The Ecological Approach to Visual Perception
This is a book about how we see: the environment around us (its surfaces, their layout, and their colors and textures); where we are in the environment; whether or not we are moving and, if we are, where we are going; what things are good for; how to do things (to thread a needle or drive an automobile); or why things look as they do.
The basic assumption is that vision depends on the eye which is connected to the brain. The author suggests that natural vision depends on the eyes in the head on a body supported by the ground, the brain being only the central organ of a complete visual system. When no constraints are put on the visual system, people look around, walk up to something interesting and move around it so as to see it from all sides, and go from one vista to another. That is natural vision -- and what this book is about.
What people are saying - Write a review
We haven't found any reviews in the usual places.
The Mutuality of Animal and Environment
Surfaces and the Ecological Laws of Surfaces
The Qualities of Substantial Surfaces
The Environment of One Observer and the Environment of All Observers
FOUR THE RELATIONSHIP BETWEEN STIMULATION
Do We Ever See Light as Such?
ELEVEN THE DISCOVERY OF THE OCCLUDING EDGE
What Is Seen at This Moment from This Position Does Not Comprise What
The Puzzle of Egocentric Awareness
How Does the EyeHead System Work? Outline of a New Theory
The Fallacy of the Stimulus Sequence Theory
The Control of Locomotion and Manipulation
Rules for the Visual Control of Locomotion
A Demonstration That the Retinal Image Is Not Necessary for Vision
The Intercept Angle
How Is Ambient Light Structured? A Theory
A Special Case
The Optical Information for Perceiving Events
The Causation of Events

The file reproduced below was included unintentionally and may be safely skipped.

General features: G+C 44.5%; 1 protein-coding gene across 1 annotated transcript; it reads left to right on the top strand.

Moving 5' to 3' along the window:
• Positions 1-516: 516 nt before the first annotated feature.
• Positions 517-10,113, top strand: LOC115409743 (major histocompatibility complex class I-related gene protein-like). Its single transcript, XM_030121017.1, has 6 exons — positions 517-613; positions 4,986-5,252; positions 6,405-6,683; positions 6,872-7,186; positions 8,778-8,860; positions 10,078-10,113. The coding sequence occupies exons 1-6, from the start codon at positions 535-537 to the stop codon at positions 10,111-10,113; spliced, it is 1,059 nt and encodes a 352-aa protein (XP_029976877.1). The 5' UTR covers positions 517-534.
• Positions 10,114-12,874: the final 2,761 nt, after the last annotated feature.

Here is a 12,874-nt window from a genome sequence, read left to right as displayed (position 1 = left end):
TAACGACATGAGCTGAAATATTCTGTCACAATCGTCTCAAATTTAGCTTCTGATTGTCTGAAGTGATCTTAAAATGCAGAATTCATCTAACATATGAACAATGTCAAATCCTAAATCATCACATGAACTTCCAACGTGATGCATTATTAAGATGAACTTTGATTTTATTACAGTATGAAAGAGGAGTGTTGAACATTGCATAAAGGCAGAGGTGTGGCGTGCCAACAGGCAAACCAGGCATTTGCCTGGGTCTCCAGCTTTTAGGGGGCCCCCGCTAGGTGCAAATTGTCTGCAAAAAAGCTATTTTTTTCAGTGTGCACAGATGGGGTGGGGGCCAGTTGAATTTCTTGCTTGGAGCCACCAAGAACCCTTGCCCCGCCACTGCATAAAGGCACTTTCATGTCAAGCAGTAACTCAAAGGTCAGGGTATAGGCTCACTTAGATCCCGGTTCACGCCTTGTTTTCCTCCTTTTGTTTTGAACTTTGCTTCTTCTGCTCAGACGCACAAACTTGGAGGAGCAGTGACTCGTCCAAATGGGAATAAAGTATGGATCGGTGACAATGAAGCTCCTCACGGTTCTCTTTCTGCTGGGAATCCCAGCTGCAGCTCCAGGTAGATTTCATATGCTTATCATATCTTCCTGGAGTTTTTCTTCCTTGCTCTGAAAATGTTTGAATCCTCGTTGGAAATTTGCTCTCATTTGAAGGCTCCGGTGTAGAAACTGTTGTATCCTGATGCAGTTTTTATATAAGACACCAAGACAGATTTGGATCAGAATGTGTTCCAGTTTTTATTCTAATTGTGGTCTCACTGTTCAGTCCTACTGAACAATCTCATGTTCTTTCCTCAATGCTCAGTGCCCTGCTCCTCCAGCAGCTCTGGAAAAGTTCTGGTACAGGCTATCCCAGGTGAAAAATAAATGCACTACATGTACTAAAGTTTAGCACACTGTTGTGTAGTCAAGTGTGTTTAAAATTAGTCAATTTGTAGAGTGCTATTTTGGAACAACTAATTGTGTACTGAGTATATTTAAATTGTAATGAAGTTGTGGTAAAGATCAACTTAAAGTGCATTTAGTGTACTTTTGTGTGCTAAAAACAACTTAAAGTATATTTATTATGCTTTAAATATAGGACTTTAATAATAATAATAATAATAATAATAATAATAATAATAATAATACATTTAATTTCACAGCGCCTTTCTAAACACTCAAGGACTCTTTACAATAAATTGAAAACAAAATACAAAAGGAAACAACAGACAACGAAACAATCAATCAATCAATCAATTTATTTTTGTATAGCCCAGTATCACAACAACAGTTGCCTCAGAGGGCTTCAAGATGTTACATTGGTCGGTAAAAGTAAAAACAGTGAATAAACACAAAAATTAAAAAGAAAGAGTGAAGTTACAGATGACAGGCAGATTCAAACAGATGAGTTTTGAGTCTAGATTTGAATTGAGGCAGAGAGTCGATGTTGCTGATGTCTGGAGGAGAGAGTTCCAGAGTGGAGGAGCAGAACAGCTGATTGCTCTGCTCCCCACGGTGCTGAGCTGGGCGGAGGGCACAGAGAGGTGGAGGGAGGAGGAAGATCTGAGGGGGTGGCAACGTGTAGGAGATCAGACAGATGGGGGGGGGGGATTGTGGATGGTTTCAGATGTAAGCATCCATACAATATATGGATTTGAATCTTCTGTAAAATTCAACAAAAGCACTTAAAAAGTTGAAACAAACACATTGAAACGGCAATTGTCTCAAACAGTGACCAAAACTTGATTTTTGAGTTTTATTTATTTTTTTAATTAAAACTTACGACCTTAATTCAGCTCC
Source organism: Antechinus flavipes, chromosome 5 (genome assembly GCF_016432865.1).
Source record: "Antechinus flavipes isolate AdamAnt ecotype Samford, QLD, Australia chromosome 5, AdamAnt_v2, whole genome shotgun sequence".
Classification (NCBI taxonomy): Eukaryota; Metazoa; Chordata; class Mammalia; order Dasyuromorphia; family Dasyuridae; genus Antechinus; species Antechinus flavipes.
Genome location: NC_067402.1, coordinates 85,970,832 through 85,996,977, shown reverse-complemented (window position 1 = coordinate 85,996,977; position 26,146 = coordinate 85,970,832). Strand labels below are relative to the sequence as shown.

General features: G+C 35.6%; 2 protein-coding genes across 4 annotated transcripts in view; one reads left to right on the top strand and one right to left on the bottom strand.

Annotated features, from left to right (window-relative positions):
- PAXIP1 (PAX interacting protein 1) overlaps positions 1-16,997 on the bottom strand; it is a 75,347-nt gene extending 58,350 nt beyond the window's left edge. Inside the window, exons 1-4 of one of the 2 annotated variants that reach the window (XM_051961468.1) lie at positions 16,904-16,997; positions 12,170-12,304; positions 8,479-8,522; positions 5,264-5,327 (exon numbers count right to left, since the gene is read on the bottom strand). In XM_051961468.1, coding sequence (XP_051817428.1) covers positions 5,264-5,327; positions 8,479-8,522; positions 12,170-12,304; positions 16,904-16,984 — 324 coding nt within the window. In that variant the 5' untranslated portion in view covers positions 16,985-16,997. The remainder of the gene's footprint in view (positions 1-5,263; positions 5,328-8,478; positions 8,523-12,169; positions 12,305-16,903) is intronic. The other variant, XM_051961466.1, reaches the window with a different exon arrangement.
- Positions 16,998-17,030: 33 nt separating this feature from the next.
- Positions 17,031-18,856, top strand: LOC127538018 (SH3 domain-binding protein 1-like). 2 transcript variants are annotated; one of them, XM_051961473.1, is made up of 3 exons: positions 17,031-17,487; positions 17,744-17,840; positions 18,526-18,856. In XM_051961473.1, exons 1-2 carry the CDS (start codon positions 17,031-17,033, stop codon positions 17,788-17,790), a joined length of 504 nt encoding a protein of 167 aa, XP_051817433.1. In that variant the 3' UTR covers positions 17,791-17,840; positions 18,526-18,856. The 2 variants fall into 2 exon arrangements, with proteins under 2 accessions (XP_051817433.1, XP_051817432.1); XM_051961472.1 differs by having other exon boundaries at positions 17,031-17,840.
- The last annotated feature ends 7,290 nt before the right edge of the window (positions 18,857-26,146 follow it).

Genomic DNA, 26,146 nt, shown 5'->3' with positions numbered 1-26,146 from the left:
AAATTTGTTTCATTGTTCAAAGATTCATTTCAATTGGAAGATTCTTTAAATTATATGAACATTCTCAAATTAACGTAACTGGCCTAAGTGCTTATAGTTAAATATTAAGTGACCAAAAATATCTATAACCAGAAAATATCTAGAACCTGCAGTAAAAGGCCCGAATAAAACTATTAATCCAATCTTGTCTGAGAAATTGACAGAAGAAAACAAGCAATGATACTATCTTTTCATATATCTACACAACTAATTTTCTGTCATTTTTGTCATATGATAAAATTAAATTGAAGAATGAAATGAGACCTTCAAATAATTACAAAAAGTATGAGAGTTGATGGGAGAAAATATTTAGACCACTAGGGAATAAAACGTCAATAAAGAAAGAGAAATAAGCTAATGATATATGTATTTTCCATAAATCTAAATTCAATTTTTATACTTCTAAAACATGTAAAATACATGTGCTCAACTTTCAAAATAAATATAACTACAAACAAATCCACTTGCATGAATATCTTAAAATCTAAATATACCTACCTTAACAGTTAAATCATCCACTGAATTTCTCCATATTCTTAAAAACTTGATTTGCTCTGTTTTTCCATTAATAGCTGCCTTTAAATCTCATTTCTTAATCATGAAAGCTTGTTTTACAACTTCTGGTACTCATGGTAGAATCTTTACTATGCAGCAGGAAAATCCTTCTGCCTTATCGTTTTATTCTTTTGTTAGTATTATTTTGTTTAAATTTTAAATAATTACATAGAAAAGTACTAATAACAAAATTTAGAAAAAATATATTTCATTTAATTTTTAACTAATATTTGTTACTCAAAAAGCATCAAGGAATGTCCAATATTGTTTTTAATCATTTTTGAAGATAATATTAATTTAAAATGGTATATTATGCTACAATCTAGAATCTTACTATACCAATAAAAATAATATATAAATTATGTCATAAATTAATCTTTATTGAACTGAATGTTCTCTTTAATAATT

The Specifying of Limb Movements
The Niches of the Environment
A Recent History
Is There Evidence Against the Direct Perception of Surface Layout?
The Coperception of Ones Own Movement
FOURTEEN THE THEORY OF INFORMATION PICKUP
A New Approach to Knowing
A Theory of Drawing and Its Development in the Child
What About the Illusion of Reality? The Duality of Picture Perception
The Consciousness of the Visual Field
A Theory of Filming and FilmEditing
Other editions - View all
affords ambient array ambient light ambient optic array animals approach assume awareness become begin body called caused Chapter color comes concept considered consists continuous corresponding course depends depth described direction display distance distinguished disturbance drawing earth ecological energy environment example existence experiments face fact field of view Figure flow geometry Gibson ground hand head hidden horizon human illumination implies INFORMATION FOR VISUAL invariants kind latter layout limit locomotion looking means medium motion movement moving natural never Note object occluding edge occur perceive persistence perspective physical picture point of observation possible progressive projected psychology reference reflectance relative reversible screen seen sensations sense separate shadow shape side sight solid angle sort space specify stimulus structure substances suggest surface term terrestrial texture theory things transformation transmitted turning units vision VISUAL PERCEPTION